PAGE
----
Avian flu. Swine flu. SARS. All of these were covered like they were on the verge of decimating America.

None of them did.

Doka acknowledges that the press plays a role in “making us feel more vulnerable. It often doesn’t say the chances of getting bird flu are very, very remote, it says: ‘Bird flu case found in Michigan.’ Turns out the guy spent three weeks in China. I think in some ways the press is an amplifier.”

This doesn’t mean you should read the news less: It means you should read the news carefully. See what evidence there is for the terrifying clickbait headline and then see how they actually sourced that evidence.

In general: If the article doesn’t cite specific figures, link to other resources, or feature quotes from named sources with a clear connection to the discussed events, stay skeptical, not scared.

4. Talk About Shit
“I think it always is good just to honestly explore how you’re feeling with somebody, whether it’s a therapist or somebody else,” Doka says.

The most important conversations you will have about the world’s horrors are with your children. How should they be handled?

Dr. Doka encourages letting them bring it up: If they don’t seem interested in talking yet, don’t force it. And when they do get curious…

“After 9/11, I was asked that question: ‘What if your child asks if it could happen again?’ My answer was: ‘I would talk about all the things we’re doing to try to keep it from happening again: We hope not, and we’re doing this now with airplanes, to try to prevent it from happening again.’ ”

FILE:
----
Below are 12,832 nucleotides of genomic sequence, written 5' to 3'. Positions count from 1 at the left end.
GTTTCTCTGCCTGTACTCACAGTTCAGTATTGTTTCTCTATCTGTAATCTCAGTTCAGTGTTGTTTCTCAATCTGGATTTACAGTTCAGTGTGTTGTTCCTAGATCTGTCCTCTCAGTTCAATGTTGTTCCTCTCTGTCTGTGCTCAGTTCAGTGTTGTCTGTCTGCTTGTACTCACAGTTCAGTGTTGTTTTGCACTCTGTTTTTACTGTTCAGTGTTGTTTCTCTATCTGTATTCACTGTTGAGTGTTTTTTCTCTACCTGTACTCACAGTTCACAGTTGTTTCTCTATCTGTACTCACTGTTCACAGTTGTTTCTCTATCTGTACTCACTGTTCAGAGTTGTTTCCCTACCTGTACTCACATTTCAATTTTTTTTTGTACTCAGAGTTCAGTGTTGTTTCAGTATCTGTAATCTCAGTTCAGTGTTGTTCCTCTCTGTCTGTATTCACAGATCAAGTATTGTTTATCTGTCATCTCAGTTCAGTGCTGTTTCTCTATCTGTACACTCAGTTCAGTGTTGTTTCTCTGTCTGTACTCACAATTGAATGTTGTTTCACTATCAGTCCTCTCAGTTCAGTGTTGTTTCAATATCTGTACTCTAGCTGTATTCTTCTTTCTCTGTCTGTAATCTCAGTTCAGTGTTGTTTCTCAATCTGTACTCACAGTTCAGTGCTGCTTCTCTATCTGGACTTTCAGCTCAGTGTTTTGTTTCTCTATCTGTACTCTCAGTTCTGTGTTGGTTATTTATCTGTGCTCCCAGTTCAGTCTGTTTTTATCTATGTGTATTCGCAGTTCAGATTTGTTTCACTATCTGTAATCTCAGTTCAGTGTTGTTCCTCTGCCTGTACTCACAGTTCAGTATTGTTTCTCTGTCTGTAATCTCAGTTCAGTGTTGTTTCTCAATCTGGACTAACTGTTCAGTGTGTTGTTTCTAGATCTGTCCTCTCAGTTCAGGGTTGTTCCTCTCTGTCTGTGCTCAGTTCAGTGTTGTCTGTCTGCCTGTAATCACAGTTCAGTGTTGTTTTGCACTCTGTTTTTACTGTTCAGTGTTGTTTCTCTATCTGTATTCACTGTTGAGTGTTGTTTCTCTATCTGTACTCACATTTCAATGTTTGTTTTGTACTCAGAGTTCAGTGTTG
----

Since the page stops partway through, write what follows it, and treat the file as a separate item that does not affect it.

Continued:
Try to focus on what he calls “realistic optimism,” no matter how shitty the headlines get.

No one lives forever. This isn’t a reason to slip into despair or an excuse to live a life of wild nihilism because, hey, gonna die anyway: It is simply a fact.

5. What If Shit Still Scares You?
Not all problems go away when you calm down and take a closer look. For instance, the abysmal handling of the water crisis in Flint, Michigan by Governor Rick Snyder horrified our nation.

Guess what? It’s not an isolated problem: One in 18 Americans lives in a community where water systems are in violation of the law. They aren’t necessarily in actual danger, but there’s no particular reason to think they’re safe.

You can try to find out if you’re that one in 18 and then attempt to move to cleaner waters (assuming you can locate them), but ultimately Doka says there comes a point where you have to acknowledge you’ve done all you can: “I think sometimes it’s even more just an attitude of making the recognition that life has risks.”

No one lives forever. This isn’t a reason to slip into despair or an excuse to live a life of wild nihilism because, hey, gonna die anyway: It is simply a fact.

Ultimately, a person needs to accept that they understand the challenges they’re facing, they’ve done what they can to deal with them, and there are simply some things beyond their control.

“You cannot live a risk-free life,” Doka concludes. “Life is risk.”

Photos: Getty/David Becker/Stringer